The automobile manufacturer’s long-standing project, which is managed by its NPO partner Corridor Empowerment Project, illustrates how more and more corporates are moving away from spreading their CSI across a wide range of projects in favour of a few hand-picked flagship projects that are closer to their own core business.

    Trialogue’s research indicates that 39% of companies focus their CSI on one or two flagship projects, while the majority (76%) have between one and five projects. More than three-quarters of companies (78%) support their flagship projects for at least three years, with 44% supporting them for in excess of five years. This more focused, long-term approach allows deeper engagement and cross-departmental interaction that may eventually lead to systemic change. Pulp and paper company Sappi’s Khulisa initiative is one such example. Founded in 1983 as a CSI tree-farming scheme, it started with three farmers working on 8 ha in rural KwaZulu-Natal (KZN). Today, the project area has been expanded to more than 33 000 ha and provides sustainable rural livelihoods for 4 000 growers and their families. Sappi Khulisa has grown, harvested and delivered nearly 15% of the group’s KZN hardwood timber requirements, valued at ZAR362 million, in 2017.

    The trend is for corporates to focus their investment on projects closer to their core business

    The beneficiaries receive interest-free loans and a guaranteed future market to supply Sappi’s mills. They’re also paid advances for work conducted throughout the growing cycle, which is generally eight to 10 years. ‘Tree-farming has high barriers to entry because of the initial input costs and long growing cycles involved,’ says Alex Thiel, CEO of Sappi Southern Africa. ‘Growers benefit in terms of skills and income, as do the people they employ to assist in managing their plantations, as well as the many contractors employed to harvest and transport timber.’

    The programme has helped establish more than 260 SMEs and created at least 1 700 indirect rural jobs in the forestry value chain. Sappi describes Khulisa as a ‘win-win’ initiative: ‘It promotes shared value, prosperity and skills development among communities, while helping to ensure continuity of fibre supply to our mills. In addition, by educating communities about the environmental aspects of tree-farming, we are helping them to conserve the planet’s resources.’

    Dark Fibre Africa (DFA) has rolled out various initiatives over the past few years but skills development is the area that the company feels most strongly about. ‘It is through skills that individuals, communities, and even nations can empower themselves to participate meaningfully in societies and economies,’ says Portia Thokoane, DFA chief human capital officer. She adds that in today’s world, digital skills are some of the most critical, and ‘we need to increase inclusion in sector – particularly of women’.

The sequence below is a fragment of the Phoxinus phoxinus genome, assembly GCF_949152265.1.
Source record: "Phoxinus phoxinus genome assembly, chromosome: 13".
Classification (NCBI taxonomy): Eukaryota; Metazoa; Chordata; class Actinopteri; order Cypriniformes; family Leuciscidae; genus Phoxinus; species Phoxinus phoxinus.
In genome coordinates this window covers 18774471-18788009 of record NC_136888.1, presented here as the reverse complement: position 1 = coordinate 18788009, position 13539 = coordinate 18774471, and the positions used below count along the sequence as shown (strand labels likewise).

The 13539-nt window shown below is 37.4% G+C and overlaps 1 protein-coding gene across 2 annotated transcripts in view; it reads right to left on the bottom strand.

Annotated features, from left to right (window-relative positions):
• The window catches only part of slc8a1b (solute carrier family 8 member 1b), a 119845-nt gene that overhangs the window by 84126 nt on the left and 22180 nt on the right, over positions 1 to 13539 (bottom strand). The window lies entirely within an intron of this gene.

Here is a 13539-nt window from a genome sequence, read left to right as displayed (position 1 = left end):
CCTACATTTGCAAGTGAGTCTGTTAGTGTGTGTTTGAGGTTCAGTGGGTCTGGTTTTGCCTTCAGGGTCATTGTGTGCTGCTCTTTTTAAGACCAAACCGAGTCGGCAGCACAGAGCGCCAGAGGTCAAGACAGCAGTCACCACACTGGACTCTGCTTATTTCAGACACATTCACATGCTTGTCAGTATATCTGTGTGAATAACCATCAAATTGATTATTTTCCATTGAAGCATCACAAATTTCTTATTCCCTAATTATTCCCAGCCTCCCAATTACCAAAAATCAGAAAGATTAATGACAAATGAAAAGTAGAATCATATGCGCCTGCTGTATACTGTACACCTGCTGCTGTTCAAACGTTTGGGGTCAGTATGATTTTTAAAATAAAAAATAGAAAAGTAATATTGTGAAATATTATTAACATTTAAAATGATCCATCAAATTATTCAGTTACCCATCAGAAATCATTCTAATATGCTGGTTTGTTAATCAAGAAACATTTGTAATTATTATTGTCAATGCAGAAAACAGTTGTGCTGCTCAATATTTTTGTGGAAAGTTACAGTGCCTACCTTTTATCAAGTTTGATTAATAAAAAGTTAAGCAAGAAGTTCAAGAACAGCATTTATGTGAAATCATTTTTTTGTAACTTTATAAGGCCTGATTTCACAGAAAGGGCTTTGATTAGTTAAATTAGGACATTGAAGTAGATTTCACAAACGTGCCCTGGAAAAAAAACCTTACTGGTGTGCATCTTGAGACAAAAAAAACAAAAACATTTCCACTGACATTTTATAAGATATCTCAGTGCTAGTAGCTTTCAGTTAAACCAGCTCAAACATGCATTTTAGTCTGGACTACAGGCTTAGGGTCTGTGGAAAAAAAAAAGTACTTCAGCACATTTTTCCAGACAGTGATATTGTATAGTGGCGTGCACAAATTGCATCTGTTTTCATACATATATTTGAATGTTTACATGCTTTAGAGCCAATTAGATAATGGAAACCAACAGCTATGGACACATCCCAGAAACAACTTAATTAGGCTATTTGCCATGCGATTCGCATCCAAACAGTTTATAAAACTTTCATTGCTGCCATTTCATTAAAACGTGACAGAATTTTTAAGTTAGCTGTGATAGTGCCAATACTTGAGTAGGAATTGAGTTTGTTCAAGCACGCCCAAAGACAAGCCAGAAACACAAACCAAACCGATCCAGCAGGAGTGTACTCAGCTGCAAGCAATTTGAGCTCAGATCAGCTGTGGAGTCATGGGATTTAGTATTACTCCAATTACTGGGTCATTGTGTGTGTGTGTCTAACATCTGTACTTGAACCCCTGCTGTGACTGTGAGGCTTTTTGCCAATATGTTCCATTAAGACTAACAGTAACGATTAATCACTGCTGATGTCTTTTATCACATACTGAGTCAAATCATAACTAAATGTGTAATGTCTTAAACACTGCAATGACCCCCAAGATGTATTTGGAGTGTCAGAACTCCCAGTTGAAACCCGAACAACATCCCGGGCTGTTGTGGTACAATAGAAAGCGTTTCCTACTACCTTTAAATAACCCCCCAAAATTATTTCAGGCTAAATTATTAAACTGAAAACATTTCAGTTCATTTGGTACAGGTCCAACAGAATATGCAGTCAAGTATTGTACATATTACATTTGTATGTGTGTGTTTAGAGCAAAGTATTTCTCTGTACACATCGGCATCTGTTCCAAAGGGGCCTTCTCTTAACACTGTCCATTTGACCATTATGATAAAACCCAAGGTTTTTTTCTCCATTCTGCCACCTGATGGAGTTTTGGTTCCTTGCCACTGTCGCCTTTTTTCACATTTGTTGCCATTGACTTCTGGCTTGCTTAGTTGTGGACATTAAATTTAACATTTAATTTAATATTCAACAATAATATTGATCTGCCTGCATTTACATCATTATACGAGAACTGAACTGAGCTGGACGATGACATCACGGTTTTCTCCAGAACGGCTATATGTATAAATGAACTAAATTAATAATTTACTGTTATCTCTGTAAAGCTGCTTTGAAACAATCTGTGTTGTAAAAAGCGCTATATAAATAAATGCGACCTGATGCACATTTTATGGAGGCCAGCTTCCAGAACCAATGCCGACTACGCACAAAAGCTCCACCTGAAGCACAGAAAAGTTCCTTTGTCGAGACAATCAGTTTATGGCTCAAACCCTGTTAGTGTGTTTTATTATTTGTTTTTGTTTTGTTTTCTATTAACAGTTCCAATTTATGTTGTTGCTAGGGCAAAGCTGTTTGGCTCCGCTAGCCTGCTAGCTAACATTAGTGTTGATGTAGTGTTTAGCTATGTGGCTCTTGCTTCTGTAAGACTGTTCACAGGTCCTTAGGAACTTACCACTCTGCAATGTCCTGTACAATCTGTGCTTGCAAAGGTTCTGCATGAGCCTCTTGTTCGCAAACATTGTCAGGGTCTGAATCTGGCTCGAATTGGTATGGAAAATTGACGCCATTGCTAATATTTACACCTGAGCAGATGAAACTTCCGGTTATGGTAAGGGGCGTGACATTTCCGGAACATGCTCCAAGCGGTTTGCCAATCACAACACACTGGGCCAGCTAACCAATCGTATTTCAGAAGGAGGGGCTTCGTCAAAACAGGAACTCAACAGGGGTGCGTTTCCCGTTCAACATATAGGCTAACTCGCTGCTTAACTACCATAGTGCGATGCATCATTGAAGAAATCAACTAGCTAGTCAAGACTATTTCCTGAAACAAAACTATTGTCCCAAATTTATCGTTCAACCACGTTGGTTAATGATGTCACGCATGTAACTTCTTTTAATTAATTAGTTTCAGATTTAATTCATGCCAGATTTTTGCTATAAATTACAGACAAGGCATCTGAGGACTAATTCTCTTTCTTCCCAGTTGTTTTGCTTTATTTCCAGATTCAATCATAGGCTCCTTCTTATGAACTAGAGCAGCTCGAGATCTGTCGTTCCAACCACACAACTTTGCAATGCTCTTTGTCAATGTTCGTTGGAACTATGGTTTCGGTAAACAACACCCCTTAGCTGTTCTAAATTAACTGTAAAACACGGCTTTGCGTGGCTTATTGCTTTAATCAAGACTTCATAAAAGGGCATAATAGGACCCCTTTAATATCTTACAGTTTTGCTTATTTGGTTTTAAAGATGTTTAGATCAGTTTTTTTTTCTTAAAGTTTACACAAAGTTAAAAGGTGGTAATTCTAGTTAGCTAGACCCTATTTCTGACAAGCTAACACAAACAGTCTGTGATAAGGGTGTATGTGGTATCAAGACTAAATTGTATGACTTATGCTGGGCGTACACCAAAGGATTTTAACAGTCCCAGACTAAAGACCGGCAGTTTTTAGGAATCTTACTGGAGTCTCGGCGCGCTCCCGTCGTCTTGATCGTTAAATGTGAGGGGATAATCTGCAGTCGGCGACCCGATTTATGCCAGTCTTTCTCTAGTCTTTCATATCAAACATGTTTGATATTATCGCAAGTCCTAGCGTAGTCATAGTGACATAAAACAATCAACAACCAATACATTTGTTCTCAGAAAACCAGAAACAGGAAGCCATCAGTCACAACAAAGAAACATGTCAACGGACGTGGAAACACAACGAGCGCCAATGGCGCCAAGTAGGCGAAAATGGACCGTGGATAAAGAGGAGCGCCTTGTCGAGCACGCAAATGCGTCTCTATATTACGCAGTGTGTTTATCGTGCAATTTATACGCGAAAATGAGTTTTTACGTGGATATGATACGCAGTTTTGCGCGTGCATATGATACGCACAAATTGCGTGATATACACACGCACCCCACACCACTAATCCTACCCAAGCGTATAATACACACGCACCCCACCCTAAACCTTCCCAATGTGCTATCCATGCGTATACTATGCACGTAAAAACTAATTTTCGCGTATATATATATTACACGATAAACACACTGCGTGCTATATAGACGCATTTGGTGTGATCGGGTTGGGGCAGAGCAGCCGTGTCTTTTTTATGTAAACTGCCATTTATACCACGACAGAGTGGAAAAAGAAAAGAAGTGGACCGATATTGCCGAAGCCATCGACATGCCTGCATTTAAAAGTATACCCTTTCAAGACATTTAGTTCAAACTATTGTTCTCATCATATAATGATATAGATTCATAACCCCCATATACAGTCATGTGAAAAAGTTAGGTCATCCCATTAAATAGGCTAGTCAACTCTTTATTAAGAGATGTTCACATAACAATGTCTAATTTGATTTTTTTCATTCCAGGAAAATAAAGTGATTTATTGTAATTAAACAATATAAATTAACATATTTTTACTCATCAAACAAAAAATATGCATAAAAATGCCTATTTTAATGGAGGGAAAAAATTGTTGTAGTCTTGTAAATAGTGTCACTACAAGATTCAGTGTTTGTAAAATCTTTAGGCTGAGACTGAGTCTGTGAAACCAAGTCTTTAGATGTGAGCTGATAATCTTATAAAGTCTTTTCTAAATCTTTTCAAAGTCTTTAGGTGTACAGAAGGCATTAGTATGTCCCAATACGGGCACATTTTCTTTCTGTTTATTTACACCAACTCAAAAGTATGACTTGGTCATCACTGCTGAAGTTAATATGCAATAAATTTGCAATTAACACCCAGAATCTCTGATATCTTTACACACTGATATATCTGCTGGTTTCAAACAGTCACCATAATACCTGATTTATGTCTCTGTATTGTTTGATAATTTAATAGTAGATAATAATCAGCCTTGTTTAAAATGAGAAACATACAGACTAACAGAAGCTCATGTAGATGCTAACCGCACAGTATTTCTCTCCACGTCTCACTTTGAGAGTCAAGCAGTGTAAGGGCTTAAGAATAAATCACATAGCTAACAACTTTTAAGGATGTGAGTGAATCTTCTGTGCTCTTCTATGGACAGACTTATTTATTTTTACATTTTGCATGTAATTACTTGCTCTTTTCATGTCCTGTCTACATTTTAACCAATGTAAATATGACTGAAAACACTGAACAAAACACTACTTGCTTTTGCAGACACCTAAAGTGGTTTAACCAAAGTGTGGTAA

With this in mind, DFA is launching its IT Women Initiative. Aimed at females from Grade 10 to tertiary level and further, the project will ensure they receive ‘the opportunities and knowledge they need for a future in the telecoms infrastructure sector’, says Thokoane. Another community empowerment initiative that may one day yield a positive impact was announced in September 2018. Sibanye-Stillwater and the Far West Rand Dolomitic Water Association have set aside about 30 000 ha of their own land for a large-scale prototype agri-industrial and bio-energy hub in two local municipalities in Gauteng. As the economic activity in the area is based on mining, the new hub is a way of creating new income streams. The initiative, known as the Bokamoso Barona Programme, will involve local and national government partners.

    Santam has also come up with a multi-stakeholder CSI intervention. Its innovative Partnership for Risk and Resilience collaborates with vulnerable or dysfunctional municipalities to strengthen their resilience and response to disasters. The Johannesburg Stock Exchange-listed financial services group has formed strategic partnerships with local government disaster response units as well as NPOs and intermediaries. Working with the South African Red Cross Society, it provides, for instance, fire and flood risk management training to municipal staff and community volunteers.

    The thinking behind these initiatives is that stronger, more risk-resilient and self-sustaining communities provide a better socio-economic environment for businesses. While corporates require financial returns on their investment to remain sustainable, strategic CSI will not only contribute to building a better society but also has the power to significantly boost the company’s reputation and overall business.

    By Silke Colquhoun
    Image: Anglo American, Trucking Wellness